Linda wasn’t sure she had moved, but why would she have allowed her to sit at her hip? Voices came into the room through the air, and Linda, confused, kept calling. “You better hurry, Dolores, I’m alone here.”

Linda shot a look at Ardys, who was now less than two feet away. “Dolores, please, answer, Dolores I don’t think I can drive.” She kept calling as the room filled up with cats and someone took hold of her hand and slowly put down her radio.

This selection comes from Susanna Solomon’s collection of short stories Point Reyes Sherriff’s Calls, available from HD Media Press. Purchase your copy here!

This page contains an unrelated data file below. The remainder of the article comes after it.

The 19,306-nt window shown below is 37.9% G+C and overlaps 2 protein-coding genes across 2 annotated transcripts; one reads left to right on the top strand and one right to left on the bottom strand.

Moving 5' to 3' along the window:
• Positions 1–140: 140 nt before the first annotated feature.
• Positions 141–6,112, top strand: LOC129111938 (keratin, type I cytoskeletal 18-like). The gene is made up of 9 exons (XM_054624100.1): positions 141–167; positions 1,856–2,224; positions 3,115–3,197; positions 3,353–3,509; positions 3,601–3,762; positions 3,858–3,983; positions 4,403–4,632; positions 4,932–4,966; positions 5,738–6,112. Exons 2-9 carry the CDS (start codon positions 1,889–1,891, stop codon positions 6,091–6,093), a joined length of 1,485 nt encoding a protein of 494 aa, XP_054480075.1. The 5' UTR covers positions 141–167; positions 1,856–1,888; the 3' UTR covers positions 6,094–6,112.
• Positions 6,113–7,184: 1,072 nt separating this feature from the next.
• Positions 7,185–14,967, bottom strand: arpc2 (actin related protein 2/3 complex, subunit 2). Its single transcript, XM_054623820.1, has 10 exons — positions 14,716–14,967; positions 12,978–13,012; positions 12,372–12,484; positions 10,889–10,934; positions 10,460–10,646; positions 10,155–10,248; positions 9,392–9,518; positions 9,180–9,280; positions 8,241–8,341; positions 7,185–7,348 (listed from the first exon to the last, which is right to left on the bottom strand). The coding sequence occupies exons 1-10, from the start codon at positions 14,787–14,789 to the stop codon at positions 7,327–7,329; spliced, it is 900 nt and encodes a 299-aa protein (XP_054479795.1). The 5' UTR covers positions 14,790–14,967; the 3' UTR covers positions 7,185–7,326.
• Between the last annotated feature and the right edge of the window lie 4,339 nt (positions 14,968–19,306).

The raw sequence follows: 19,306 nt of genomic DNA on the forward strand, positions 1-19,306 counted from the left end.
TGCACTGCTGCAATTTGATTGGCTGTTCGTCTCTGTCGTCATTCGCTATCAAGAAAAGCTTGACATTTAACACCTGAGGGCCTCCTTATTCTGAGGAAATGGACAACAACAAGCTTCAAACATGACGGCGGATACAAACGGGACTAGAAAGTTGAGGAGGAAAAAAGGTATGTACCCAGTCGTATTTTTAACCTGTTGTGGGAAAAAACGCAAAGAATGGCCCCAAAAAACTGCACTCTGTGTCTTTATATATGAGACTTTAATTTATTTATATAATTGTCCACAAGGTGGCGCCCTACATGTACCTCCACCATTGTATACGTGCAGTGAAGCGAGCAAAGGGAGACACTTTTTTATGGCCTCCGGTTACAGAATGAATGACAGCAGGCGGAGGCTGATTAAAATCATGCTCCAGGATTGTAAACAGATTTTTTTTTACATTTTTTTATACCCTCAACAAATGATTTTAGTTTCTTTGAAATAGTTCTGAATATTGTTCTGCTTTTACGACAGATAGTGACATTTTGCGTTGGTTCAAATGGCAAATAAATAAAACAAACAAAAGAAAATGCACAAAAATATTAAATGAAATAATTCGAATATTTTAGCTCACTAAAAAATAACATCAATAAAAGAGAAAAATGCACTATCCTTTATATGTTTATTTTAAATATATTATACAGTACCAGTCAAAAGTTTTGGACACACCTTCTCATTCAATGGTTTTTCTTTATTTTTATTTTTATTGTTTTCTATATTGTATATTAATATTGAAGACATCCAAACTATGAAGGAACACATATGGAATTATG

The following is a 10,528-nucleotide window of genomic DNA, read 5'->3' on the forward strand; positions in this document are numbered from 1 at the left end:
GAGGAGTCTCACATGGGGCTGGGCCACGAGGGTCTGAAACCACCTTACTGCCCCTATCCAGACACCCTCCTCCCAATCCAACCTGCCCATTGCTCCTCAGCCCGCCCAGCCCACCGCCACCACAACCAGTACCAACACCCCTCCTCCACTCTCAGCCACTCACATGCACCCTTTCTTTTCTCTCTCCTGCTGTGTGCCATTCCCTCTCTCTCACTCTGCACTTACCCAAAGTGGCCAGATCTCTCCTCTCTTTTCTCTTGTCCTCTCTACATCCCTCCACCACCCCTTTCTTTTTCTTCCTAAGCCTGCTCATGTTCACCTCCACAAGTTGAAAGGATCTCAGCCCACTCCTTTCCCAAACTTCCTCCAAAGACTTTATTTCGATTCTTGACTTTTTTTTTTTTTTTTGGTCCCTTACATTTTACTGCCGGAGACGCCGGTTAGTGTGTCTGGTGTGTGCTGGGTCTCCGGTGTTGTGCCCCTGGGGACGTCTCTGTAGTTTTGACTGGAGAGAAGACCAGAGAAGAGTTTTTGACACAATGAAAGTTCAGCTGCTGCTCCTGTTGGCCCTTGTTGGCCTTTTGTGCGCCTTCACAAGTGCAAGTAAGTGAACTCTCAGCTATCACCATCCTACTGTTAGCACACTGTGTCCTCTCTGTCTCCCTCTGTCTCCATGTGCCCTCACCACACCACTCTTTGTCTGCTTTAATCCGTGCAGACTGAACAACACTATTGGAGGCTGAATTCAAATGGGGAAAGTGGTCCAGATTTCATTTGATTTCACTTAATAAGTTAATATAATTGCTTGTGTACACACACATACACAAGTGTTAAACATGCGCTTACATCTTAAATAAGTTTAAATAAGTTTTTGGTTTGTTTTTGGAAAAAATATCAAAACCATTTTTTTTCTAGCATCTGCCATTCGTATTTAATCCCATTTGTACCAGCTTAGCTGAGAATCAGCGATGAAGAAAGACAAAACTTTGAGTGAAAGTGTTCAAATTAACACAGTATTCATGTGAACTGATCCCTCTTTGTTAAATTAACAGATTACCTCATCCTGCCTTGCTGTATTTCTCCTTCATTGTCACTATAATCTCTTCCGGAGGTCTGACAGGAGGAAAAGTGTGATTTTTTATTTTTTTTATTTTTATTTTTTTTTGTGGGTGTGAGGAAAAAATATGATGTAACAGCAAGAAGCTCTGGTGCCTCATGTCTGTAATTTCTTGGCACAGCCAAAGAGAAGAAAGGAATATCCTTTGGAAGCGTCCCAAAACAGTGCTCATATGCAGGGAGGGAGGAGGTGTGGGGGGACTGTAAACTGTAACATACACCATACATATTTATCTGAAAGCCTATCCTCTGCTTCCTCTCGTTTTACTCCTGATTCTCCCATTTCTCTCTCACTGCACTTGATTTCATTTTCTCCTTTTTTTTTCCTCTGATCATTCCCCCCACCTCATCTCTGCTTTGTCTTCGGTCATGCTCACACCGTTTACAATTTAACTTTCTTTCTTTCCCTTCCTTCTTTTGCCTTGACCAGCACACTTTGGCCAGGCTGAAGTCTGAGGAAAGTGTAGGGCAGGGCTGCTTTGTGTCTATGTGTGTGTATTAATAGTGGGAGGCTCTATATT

Author of fifteen short stories in the Point Reyes Light, a Pulitzer Prize winning newspaper, Susanna Solomon is an electrical engineer and has run her own electrical engineering business for fifteen years. She lives in Northern California. She loves her grandchildren, gardening and dogs.

Rhiannon Thorne‘s work has appeared in Grasslimb, Midwest Quarterly, The Sierra Nevada Review, Bop Dead City, and Existere among others. She is the managing editor ofcahoodaloodaling and a book reviewer at Up the Staircase Quarterly. When not busy wrangling a pet, a good book, or a bottle of craft beer, she may be reached at